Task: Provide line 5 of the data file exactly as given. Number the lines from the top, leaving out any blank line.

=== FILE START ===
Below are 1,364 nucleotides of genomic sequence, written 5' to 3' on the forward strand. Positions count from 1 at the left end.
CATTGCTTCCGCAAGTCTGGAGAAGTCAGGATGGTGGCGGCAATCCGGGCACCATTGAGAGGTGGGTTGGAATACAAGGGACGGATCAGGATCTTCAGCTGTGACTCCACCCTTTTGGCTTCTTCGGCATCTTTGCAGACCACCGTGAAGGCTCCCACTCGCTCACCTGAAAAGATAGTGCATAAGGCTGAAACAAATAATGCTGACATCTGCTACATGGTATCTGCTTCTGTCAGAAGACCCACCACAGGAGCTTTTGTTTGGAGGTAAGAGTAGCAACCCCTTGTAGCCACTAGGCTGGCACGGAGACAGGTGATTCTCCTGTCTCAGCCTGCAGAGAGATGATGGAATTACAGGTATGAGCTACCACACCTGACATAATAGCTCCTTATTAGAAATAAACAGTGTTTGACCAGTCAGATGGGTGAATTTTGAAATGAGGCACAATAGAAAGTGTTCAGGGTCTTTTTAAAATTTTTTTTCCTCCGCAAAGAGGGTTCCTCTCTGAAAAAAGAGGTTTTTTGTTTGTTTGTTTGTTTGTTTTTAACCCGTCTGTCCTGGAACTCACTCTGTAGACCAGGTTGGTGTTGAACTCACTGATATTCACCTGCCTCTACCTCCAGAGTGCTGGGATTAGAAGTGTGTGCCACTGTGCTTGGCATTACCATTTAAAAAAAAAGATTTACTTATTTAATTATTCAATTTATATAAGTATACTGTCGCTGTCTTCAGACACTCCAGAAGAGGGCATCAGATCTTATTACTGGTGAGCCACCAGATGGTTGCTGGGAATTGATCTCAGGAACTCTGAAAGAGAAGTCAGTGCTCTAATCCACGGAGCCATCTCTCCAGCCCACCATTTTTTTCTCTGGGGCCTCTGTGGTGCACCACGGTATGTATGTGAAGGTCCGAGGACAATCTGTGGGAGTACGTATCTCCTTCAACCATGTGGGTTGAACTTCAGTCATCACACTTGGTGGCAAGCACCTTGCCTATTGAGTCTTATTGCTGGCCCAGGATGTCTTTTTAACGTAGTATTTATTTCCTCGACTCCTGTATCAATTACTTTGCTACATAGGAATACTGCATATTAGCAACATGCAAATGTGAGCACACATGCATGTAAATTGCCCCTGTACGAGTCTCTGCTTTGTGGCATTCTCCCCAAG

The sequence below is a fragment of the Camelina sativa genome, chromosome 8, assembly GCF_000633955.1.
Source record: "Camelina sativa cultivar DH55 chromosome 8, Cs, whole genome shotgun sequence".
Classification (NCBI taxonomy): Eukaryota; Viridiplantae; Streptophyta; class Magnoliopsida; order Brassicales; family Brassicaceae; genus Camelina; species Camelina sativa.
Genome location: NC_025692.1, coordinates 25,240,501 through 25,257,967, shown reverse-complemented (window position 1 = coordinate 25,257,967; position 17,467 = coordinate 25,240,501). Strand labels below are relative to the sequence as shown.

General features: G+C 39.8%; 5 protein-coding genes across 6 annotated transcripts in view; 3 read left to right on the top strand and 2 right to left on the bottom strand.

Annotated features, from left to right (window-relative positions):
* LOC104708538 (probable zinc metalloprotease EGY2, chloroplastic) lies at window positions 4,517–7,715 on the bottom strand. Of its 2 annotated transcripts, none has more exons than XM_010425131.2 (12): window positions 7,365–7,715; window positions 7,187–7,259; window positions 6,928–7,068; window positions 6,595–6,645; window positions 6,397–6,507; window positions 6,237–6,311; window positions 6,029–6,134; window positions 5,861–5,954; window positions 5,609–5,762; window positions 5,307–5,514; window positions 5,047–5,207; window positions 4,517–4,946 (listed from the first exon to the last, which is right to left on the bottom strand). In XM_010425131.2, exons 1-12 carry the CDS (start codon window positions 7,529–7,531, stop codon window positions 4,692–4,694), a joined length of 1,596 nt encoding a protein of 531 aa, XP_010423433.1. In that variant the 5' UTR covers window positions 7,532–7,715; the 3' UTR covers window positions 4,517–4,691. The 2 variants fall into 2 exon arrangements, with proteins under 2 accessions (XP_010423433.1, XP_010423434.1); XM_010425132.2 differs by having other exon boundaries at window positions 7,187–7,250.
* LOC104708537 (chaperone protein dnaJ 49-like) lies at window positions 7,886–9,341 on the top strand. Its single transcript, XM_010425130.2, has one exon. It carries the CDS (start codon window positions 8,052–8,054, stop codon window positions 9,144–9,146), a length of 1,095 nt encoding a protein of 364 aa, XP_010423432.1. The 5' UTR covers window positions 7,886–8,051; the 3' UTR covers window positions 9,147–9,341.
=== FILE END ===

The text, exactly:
Classification (NCBI taxonomy): Eukaryota; Viridiplantae; Streptophyta; class Magnoliopsida; order Brassicales; family Brassicaceae; genus Camelina; species Camelina sativa.